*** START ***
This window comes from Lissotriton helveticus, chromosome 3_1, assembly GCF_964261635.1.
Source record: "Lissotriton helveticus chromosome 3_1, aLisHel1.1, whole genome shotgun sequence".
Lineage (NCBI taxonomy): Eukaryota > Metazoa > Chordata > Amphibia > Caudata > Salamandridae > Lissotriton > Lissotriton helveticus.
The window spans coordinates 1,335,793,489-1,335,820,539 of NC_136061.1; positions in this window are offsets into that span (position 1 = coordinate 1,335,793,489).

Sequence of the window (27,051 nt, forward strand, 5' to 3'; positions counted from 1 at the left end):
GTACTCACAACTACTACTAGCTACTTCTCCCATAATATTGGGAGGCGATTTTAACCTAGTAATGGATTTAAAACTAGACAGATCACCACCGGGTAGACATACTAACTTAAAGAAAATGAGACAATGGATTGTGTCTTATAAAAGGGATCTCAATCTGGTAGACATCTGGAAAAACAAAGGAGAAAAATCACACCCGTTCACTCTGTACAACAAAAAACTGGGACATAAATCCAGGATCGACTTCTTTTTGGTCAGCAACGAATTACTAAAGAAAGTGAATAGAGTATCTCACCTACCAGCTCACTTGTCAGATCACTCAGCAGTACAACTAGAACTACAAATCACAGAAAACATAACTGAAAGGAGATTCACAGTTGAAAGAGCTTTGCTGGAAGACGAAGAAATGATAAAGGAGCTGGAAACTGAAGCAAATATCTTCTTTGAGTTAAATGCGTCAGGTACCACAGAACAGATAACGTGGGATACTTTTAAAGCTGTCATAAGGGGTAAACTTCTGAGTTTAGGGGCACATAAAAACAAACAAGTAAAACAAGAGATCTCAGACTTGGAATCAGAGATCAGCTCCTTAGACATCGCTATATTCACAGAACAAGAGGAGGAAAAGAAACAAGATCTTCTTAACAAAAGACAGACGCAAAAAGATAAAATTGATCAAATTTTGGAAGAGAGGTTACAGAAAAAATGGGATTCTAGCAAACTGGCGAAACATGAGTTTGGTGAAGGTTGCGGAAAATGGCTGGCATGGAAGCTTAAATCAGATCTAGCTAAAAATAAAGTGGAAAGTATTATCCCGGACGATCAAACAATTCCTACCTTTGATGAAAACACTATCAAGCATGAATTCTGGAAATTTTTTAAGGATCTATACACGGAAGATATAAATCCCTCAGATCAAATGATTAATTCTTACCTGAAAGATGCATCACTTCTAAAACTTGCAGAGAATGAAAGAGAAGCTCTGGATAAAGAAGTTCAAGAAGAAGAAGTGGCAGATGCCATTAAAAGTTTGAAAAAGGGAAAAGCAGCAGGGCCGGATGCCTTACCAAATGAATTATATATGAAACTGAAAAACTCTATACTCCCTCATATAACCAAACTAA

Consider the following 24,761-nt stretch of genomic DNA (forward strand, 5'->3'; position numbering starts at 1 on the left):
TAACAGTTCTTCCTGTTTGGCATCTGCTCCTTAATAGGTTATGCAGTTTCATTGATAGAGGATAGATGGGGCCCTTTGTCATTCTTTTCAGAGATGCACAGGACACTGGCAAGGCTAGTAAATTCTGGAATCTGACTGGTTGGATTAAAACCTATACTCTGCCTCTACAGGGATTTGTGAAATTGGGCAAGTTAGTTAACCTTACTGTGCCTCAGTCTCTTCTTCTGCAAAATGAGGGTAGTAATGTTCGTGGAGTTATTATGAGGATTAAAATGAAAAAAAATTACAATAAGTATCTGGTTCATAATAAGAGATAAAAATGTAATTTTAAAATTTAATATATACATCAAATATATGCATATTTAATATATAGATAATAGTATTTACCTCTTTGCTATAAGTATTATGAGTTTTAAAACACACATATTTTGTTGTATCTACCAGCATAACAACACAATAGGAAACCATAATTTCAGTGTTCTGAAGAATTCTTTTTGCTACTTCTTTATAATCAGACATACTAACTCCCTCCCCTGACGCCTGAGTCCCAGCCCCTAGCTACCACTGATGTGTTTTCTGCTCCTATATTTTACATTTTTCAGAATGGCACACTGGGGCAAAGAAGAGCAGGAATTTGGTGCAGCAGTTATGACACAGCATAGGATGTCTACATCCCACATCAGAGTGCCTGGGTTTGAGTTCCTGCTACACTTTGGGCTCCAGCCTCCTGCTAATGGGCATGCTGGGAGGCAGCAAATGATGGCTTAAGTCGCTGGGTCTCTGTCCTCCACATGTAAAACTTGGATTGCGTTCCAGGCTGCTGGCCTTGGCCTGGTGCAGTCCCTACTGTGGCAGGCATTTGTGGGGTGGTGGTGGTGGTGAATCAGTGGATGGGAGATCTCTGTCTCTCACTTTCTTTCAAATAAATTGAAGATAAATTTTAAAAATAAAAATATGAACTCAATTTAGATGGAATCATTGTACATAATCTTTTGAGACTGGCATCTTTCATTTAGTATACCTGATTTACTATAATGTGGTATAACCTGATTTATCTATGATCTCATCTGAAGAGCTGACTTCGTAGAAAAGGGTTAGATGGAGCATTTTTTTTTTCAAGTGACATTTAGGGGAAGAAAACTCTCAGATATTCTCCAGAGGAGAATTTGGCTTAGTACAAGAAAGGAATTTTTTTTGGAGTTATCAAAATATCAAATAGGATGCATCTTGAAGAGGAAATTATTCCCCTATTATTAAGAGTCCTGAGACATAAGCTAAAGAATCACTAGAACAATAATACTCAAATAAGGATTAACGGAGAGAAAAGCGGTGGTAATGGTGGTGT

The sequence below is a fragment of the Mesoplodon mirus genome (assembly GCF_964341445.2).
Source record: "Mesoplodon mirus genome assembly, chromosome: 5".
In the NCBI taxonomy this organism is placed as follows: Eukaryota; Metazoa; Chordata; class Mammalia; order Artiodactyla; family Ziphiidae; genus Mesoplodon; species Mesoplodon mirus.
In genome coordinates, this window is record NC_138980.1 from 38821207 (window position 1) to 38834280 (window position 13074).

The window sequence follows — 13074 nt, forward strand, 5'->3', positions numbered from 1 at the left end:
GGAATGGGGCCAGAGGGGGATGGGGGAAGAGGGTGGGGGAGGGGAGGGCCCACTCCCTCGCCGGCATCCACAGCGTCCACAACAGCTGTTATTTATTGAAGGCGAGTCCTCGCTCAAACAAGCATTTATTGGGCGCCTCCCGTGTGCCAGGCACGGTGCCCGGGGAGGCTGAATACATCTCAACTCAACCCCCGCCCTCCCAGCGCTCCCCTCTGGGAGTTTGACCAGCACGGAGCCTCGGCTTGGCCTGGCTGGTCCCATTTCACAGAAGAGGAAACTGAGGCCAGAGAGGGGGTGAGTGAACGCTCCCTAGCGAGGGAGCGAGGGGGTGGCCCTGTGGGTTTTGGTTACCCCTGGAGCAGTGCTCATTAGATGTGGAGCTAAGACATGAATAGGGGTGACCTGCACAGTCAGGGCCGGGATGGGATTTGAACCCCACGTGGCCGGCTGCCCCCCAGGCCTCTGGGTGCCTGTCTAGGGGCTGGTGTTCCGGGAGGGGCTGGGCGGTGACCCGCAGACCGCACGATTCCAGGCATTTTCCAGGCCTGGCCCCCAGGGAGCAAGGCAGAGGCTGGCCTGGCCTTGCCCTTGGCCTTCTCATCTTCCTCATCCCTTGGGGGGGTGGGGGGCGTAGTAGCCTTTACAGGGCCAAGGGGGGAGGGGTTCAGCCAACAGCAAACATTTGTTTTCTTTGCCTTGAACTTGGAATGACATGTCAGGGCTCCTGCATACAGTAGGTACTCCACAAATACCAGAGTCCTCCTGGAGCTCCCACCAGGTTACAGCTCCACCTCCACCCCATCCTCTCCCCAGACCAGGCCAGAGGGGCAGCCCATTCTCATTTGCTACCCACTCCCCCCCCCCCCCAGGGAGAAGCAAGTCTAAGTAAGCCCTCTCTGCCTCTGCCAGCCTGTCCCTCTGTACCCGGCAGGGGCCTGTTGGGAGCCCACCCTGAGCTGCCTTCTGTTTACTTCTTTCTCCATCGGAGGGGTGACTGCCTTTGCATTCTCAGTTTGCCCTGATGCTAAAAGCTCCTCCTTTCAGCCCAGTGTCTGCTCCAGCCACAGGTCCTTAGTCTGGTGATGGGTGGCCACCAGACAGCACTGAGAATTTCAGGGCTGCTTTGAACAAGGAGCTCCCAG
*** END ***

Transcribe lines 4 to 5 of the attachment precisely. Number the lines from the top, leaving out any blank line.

The window spans coordinates 1,335,793,489-1,335,820,539 of NC_136061.1; positions in this window are offsets into that span (position 1 = coordinate 1,335,793,489).

Sequence of the window (27,051 nt, forward strand, 5' to 3'; positions counted from 1 at the left end):